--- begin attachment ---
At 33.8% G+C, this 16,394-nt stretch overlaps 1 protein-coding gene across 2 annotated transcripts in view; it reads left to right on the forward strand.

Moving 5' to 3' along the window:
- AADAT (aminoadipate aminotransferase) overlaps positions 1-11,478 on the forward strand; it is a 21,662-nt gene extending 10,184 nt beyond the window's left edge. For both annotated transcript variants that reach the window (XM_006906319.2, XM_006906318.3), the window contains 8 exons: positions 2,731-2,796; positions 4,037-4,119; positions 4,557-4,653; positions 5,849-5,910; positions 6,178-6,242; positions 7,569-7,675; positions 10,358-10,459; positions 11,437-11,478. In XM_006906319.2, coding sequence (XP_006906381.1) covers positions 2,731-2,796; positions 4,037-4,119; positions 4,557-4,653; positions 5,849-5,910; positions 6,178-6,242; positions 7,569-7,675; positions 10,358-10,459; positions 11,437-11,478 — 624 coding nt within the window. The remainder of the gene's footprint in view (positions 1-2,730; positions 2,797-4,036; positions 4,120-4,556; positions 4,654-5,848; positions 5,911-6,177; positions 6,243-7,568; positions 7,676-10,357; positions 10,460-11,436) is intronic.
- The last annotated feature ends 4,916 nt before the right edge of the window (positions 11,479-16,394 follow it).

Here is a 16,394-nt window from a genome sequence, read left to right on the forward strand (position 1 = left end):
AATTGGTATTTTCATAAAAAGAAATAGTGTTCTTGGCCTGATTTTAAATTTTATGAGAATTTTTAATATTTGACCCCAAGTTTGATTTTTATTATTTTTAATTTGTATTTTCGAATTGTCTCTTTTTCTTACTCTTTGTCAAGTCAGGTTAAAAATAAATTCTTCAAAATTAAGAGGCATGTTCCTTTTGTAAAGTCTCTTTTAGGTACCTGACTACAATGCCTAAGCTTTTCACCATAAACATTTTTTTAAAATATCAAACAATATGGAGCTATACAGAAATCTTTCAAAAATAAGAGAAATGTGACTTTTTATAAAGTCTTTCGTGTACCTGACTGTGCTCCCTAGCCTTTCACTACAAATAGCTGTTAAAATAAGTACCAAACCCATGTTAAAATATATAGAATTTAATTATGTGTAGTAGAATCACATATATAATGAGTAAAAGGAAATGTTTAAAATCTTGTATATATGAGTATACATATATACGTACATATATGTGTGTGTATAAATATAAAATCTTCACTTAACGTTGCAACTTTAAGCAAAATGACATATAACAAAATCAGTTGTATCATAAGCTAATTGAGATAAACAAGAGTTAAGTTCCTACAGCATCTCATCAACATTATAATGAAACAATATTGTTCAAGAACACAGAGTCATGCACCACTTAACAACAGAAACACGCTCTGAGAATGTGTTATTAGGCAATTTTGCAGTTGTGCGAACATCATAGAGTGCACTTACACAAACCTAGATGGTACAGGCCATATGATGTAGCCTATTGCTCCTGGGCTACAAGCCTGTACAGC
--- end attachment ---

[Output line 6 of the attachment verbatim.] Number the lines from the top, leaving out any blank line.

AATTGGTATTTTCATAAAAAGAAATAGTGTTCTTGGCCTGATTTTAAATTTTATGAGAATTTTTAATATTTGACCCCAAGTTTGATTTTTATTATTTTTAATTTGTATTTTCGAATTGTCTCTTTTTCTTACTCTTTGTCAAGTCAGGTTAAAAATAAATTCTTCAAAATTAAGAGGCATGTTCCTTTTGTAAAGTCTCTTTTAGGTACCTGACTACAATGCCTAAGCTTTTCACCATAAACATTTTTTTAAAATATCAAACAATATGGAGCTATACAGAAATCTTTCAAAAATAAGAGAAATGTGACTTTTTATAAAGTCTTTCGTGTACCTGACTGTGCTCCCTAGCCTTTCACTACAAATAGCTGTTAAAATAAGTACCAAACCCATGTTAAAATATATAGAATTTAATTATGTGTAGTAGAATCACATATATAATGAGTAAAAGGAAATGTTTAAAATCTTGTATATATGAGTATACATATATACGTACATATATGTGTGTGTATAAATATAAAATCTTCACTTAACGTTGCAACTTTAAGCAAAATGACATATAACAAAATCAGTTGTATCATAAGCTAATTGAGATAAACAAGAGTTAAGTTCCTACAGCATCTCATCAACATTATAATGAAACAATATTGTTCAAGAACACAGAGTCATGCACCACTTAACAACAGAAACACGCTCTGAGAATGTGTTATTAGGCAATTTTGCAGTTGTGCGAACATCATAGAGTGCACTTACACAAACCTAGATGGTACAGGCCATATGATGTAGCCTATTGCTCCTGGGCTACAAGCCTGTACAGC